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Let $\mathbf{sTop}$ be the functor category $\mathbf{Top}^{{\mathbf{\Delta}}^{\textit{op}}}$, and let $\mathbf{sCat}$ be the functor category $\mathbf{Cat}^{{\mathbf{\Delta}}^{\textit{op}}}$, and let $B:\mathbf{Cat}\rightarrow\mathbf{Top}$ be the classifying space functor (take nerve then realize). How do $B\underline{\mathbf{sCat}}(\mathcal{C},\mathcal{D})$ and $\underline{\mathbf{sTop}}(B\mathcal{C},B\mathcal{D})$ compare?

I think they are weakly equivalent (in the Reedy model structure), and I'm hoping that there might be a trivial cofibration between them. Anyone know a reference for something like this?

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1 Answer 1

up vote 6 down vote accepted

Here's something easier. Let $C$ and $D$ be categories, and ask: is there an equivalence between $B\underline{\mathrm{Cat}}(C,D)$ (the classifying space of the functor category) and $\underline{\mathrm{Top}}(BC,BD)$ (the mapping space between two classifying spaces)?

In general, the answer is no. For instance, let $C$ be the category $(x\rightrightarrows y)$ with two objects and two non-identity arrows from $x$ to $y$. Then $BC$ is a circle, and $\underline{\mathrm{Top}}(BC,BC)$ is homotopy equivalent to $\mathbb{Z}\times S^1$, whereas $B\underline{\mathrm{Cat}}(C,C)$ is not (it has only finitely many components, for instance).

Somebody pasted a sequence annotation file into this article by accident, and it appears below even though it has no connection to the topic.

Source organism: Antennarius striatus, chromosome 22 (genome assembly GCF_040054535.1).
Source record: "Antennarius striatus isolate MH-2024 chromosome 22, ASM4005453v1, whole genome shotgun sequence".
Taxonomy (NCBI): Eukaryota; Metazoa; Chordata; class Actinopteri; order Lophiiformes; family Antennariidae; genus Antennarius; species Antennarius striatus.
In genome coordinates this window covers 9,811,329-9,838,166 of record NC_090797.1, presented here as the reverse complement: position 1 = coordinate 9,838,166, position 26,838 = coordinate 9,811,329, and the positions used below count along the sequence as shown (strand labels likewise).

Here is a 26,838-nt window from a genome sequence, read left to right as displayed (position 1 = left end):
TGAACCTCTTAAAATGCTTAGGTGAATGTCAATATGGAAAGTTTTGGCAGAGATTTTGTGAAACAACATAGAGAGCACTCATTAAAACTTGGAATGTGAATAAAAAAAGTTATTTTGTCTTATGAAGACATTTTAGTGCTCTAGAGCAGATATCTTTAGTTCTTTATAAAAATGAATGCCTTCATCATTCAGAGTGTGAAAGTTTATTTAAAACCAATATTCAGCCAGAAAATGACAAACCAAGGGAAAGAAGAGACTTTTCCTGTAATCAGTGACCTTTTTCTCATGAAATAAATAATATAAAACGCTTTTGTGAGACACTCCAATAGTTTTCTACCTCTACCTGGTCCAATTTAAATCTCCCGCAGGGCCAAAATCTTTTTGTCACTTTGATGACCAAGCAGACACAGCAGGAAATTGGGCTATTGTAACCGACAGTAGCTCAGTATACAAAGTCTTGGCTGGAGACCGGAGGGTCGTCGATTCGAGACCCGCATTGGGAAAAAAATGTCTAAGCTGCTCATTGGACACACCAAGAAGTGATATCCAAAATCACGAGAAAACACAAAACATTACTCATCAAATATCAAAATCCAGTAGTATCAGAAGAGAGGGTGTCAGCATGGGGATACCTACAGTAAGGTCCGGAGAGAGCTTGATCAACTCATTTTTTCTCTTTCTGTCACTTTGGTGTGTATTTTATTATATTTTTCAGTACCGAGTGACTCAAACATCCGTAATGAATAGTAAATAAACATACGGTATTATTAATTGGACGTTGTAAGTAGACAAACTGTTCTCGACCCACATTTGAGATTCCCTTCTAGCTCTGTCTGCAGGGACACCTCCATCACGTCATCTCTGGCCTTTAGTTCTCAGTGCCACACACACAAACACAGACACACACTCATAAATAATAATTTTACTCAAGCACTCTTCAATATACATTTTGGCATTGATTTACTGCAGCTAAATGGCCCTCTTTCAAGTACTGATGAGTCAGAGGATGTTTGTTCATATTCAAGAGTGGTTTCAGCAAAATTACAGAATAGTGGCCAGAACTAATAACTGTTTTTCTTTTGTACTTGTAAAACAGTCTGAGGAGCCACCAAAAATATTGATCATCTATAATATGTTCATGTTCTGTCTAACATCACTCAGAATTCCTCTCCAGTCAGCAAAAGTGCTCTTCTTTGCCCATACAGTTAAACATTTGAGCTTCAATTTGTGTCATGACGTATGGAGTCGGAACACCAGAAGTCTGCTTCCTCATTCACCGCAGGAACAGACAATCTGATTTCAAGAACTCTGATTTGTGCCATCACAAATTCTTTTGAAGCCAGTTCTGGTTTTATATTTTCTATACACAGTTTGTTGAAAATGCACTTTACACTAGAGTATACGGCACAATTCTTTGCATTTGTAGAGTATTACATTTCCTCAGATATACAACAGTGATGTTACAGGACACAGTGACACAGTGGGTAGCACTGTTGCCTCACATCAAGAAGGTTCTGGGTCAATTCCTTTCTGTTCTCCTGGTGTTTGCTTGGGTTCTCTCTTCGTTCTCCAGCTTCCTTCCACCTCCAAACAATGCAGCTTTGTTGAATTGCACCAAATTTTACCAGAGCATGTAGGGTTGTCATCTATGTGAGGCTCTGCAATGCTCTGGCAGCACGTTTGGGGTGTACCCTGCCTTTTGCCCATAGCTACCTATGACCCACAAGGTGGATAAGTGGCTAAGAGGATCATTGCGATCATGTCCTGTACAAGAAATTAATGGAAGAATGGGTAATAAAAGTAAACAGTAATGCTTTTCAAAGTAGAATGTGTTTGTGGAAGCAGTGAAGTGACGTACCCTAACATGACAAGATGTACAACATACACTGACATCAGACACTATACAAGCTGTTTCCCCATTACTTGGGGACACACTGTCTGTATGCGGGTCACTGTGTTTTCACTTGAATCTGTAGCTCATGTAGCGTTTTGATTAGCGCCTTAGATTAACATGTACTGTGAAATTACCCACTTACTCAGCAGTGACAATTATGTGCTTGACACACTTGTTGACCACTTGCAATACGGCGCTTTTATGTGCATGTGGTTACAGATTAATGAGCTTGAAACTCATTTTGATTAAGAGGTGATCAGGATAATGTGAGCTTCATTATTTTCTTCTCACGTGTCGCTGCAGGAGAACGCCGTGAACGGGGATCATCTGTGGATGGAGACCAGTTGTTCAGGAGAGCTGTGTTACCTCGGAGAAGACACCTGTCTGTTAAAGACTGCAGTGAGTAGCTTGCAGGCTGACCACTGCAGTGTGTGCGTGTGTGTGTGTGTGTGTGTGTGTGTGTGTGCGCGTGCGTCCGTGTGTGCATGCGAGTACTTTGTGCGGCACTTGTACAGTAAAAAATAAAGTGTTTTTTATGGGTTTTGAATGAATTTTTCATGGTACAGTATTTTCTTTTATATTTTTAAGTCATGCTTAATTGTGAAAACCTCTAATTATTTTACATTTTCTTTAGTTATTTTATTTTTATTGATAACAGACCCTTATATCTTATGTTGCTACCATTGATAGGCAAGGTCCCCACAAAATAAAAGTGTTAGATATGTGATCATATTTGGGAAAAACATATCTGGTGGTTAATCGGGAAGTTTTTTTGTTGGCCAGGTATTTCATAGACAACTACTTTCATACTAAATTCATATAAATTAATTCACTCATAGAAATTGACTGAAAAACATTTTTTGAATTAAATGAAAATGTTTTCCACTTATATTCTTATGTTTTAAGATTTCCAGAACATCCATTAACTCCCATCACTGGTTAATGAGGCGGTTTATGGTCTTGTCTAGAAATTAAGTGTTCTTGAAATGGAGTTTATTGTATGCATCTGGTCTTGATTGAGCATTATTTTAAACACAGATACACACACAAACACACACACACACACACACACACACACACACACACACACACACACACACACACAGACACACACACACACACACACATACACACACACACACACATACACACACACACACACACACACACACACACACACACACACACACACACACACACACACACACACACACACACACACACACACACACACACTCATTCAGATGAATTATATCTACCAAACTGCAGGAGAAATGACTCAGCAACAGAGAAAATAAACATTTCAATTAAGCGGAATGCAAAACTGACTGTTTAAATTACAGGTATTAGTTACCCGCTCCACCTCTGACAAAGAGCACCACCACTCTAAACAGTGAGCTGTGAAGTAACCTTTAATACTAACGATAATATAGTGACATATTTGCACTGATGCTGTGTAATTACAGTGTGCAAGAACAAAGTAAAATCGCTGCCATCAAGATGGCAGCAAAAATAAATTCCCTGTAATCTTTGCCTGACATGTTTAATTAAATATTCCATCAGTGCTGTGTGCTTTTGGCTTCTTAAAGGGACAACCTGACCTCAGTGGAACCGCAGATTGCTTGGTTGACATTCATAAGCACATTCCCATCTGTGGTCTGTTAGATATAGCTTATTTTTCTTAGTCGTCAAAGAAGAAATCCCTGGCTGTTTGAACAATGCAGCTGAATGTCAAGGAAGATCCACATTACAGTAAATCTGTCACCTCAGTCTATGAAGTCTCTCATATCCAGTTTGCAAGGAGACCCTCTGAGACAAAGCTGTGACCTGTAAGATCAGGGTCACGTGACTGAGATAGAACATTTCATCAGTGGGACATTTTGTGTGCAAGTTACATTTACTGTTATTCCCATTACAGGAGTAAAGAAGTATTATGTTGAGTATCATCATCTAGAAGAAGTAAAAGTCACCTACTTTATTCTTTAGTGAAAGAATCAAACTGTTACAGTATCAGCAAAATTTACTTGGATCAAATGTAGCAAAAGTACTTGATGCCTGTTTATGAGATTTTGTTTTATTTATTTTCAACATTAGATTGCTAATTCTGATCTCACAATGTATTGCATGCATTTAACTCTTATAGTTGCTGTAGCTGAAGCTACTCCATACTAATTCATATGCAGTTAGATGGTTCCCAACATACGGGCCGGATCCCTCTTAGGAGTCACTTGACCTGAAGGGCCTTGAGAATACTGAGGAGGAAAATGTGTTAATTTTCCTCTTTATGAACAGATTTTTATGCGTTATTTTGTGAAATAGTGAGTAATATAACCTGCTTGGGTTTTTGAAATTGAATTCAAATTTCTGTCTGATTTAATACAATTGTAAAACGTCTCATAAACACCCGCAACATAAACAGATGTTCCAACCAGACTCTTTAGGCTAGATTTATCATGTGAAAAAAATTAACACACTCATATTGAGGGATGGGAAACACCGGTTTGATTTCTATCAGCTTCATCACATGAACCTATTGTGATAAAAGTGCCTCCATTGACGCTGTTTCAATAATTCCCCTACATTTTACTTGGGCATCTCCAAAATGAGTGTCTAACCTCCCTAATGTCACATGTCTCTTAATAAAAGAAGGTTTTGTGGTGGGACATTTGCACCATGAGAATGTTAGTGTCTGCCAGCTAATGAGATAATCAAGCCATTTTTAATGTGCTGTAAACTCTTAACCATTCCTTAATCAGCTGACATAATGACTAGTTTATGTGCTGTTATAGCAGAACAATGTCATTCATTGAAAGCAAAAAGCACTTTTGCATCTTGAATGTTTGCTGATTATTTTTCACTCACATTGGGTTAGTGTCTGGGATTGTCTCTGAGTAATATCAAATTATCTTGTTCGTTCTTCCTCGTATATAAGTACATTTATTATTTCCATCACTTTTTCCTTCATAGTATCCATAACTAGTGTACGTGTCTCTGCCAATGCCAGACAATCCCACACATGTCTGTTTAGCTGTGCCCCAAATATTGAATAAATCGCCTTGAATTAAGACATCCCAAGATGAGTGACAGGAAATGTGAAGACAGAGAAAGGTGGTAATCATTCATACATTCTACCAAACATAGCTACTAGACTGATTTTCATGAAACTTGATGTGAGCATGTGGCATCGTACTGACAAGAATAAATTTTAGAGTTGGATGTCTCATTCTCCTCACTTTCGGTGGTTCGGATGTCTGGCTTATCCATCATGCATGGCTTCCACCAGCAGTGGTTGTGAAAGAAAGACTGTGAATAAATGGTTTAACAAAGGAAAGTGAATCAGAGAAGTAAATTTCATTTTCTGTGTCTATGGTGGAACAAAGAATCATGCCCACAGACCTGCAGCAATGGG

Taking constant simplicial objects should provide a counterexample to your claim, unless I've misunderstood what you are asking for.

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Ah, thank you! I confess that I didn't ask that easier question because I thought I had checked that case. Since in the analogous case for nerve you get an isomorphism, the problem has to be with realization. My 'proof' relied on the simplicial map $$ \mathbf{sSet}(S_{\bullet}\times\delta(k),T_{\bullet}) \rightarrow \mathbf{Top}(|S_{\bullet}\times\delta(k)|,|T_{\bullet}|) $$ being a weak equivalence, which is clearly not true. The issue that your example highlights seems to be that $B$ doesn't respect the direction of arrows. So might the (simpler) version be true for groupoids? –  Alan Wilder Dec 4 '10 at 5:28
Yep, the simpler version will be true if $C$ and $D$ are groupoids (in fact, even if only $D$ is a groupoid). –  Charles Rezk Dec 4 '10 at 5:34
Great; thanks again! –  Alan Wilder Dec 4 '10 at 5:41

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